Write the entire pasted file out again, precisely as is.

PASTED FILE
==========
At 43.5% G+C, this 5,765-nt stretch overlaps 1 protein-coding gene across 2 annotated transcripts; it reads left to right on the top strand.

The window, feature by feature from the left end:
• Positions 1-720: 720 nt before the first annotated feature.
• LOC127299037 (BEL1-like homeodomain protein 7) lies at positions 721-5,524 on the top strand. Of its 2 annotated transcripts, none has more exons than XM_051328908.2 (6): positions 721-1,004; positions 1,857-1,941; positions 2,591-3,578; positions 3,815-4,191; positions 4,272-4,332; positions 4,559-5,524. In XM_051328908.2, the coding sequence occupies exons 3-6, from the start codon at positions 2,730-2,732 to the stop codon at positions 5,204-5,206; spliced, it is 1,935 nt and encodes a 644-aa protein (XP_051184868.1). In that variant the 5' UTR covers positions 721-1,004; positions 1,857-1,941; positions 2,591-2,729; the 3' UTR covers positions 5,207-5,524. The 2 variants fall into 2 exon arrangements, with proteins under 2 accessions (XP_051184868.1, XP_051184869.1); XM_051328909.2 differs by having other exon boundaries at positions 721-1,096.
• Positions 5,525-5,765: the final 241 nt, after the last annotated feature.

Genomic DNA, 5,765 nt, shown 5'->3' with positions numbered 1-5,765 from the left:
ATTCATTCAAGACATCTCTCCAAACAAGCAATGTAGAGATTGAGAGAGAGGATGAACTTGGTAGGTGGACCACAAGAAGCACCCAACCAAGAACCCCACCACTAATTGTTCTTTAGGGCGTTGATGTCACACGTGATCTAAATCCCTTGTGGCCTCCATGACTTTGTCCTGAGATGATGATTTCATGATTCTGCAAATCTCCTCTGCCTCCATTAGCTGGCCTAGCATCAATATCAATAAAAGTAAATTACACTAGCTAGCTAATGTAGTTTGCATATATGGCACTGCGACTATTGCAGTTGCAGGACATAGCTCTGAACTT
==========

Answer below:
At 43.5% G+C, this 5,765-nt stretch overlaps 1 protein-coding gene across 2 annotated transcripts; it reads left to right on the top strand.

The window, feature by feature from the left end:
• Positions 1-720: 720 nt before the first annotated feature.
• LOC127299037 (BEL1-like homeodomain protein 7) lies at positions 721-5,524 on the top strand. Of its 2 annotated transcripts, none has more exons than XM_051328908.2 (6): positions 721-1,004; positions 1,857-1,941; positions 2,591-3,578; positions 3,815-4,191; positions 4,272-4,332; positions 4,559-5,524. In XM_051328908.2, the coding sequence occupies exons 3-6, from the start codon at positions 2,730-2,732 to the stop codon at positions 5,204-5,206; spliced, it is 1,935 nt and encodes a 644-aa protein (XP_051184868.1). In that variant the 5' UTR covers positions 721-1,004; positions 1,857-1,941; positions 2,591-2,729; the 3' UTR covers positions 5,207-5,524. The 2 variants fall into 2 exon arrangements, with proteins under 2 accessions (XP_051184868.1, XP_051184869.1); XM_051328909.2 differs by having other exon boundaries at positions 721-1,096.
• Positions 5,525-5,765: the final 241 nt, after the last annotated feature.

Genomic DNA, 5,765 nt, shown 5'->3' with positions numbered 1-5,765 from the left:
ATTCATTCAAGACATCTCTCCAAACAAGCAATGTAGAGATTGAGAGAGAGGATGAACTTGGTAGGTGGACCACAAGAAGCACCCAACCAAGAACCCCACCACTAATTGTTCTTTAGGGCGTTGATGTCACACGTGATCTAAATCCCTTGTGGCCTCCATGACTTTGTCCTGAGATGATGATTTCATGATTCTGCAAATCTCCTCTGCCTCCATTAGCTGGCCTAGCATCAATATCAATAAAAGTAAATTACACTAGCTAGCTAATGTAGTTTGCATATATGGCACTGCGACTATTGCAGTTGCAGGACATAGCTCTGAACTT